Reversal as to Fox also requires reversal as to Norber. The theory of the Government's case was that Fox and Norber were partners in the criminal conduct charged and the acts proved in furtherance of the partnership were principally those of Fox. It would be difficult to say that any major discrediting of Fox who was the only defendant to take the stand did not spill over on Norber or that the jury would have found Norber guilty if they had exonerated Fox.
Finally, we are well aware that the new Crime Control Act became law on June 19, 1968. On a retrial, if Fox again takes the stand and the Government offers rebuttal testimony as to his post-arrest statements, issues may arise as to the applicability and constitutionality of 18 U.S.C. § 351 added by Title II of the Act, and as to the procedures to be followed thereunder.7 It would be premature for us to attempt to deal with such issues now when it cannot be foreseen how the new trial will develop or, indeed, whether such isues will arise at all.
In view of the grounds upon which we have reversed, it is unnecessary to reach the other questions raised by the appellants, except to say, in the interest of avoiding error at the retrial, that we seriously doubt the correctness of the judge's excluding testimony by Fox as to conversations with Marcus as hearsay. See United States v. Costello, 352 F.2d 848, 853-854 (2d Cir. 1965), cert. granted on other grounds, 383 U.S. 942, 86 S. Ct. 1195, 16 L. Ed. 2d 205 (1966), mooted by Costello's death, see Marchetti v. United States, 390 U.S. 39, 41 n. 1, 88 S. Ct. 697, 19 L. Ed. 2d 889 (1968).
The judgments of conviction are reversed and a new trial ordered.
MOORE, Circuit Judge (dissenting):
If our opinion of some three months' standing that "the words of Miranda do not constitute a ritualistic formula which must be repeated without variation in order to be effective," and that "Words which convey the substance of the warning along with the required information are sufficient"1 is to have any application to subsequent decisions in this circuit on the point involved, this case calls for such application. There was nothing said in Miranda itself that there must be slavish adherence in haec verba to the formula suggested therein. The Supreme Court believed that "in-custody" questioning jeopardized the privilege against self-incrimination. The Court stated that "Procedural safeguards must be employed to protect the privilege, and unless other fully effective means are adopted to notify the person of his right of silence and to assure that the exercise of the right will be scrupulously honored, the following measures are required." Then follows the formula which the majority holds, in effect, must be stated literally and without variation.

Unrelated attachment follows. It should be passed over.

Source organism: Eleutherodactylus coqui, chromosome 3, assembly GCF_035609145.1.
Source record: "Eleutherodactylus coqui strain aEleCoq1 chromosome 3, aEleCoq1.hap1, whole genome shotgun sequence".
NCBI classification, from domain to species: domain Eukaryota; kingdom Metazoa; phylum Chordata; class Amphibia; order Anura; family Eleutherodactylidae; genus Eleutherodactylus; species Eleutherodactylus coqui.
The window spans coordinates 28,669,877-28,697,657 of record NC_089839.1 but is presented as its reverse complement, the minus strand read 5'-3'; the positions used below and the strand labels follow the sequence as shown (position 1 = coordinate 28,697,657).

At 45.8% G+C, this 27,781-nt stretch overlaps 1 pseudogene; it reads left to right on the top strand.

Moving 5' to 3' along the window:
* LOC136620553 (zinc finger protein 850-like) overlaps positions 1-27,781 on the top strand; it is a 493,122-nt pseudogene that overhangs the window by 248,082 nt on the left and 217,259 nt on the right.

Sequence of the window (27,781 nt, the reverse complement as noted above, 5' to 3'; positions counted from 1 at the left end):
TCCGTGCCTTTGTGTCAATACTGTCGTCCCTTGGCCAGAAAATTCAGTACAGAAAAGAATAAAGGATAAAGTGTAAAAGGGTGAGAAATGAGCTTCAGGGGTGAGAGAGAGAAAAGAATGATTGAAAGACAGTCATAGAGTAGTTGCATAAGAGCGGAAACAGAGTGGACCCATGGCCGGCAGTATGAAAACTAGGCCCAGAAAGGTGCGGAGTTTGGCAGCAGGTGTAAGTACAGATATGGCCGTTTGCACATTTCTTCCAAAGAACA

The majority, in holding that the words "he didn't have to make any statement" did not sufficiently warn of Fox's "right to remain silent," have to resort to the farfetched supposition that "statement" "could easily be interpreted to mean that Fox did not have to make a formal statement rather than that he need not answer any questions or say anything at all." (Emphasis mine.)
I cannot conceive that anyone, just having been arrested, when told that he did not have to make a statement would construe this warning as relieving him of an obligation to make a formal statement akin to a press release. Such a construction, in my opinion, is highly unrealistic. To give such talismanic significance to the words "the right to remain silent" is to preclude all other forms of expression which would convey the same idea. In Miranda, the Supreme Court clearly did not wish to prescribe such a strict formula. At page 484, 86 S. Ct. at page 1633, the Court cited a letter from the Solicitor General which was "consistent with the procedure which we delineate today" in which the Solicitor General advised the Court that the FBI warned suspects that they had "a right to say nothing," citing as examples, Westover v. United States, 342 F.2d 684 (9 Cir. 1965), rev'd on other grounds, Miranda v. State of Arizona, 384 U.S. 436, 86 S. Ct. 1602, 16 L. Ed. 2d 694 (1966), and, Jackson v. United States, 119 U.S.App. D.C. 100, 337 F.2d 136 (1964), cert. denied, 380 U.S. 935, 85 S. Ct. 944, 13 L. Ed. 2d 822 (1965). In both those cases the language used was that the suspect "did not have to make a statement."
The second deviation found by the majority from their conception of Miranda standards is that Fox was only told that "he could consult an attorney prior to any question," whereas he should have been told that he had "the right to the presence of an attorney." But if he had the right to consult an attorney "prior to any question" (emphasis added), the attorney could have prevented any interrogation without his being present — or any interrogation at all.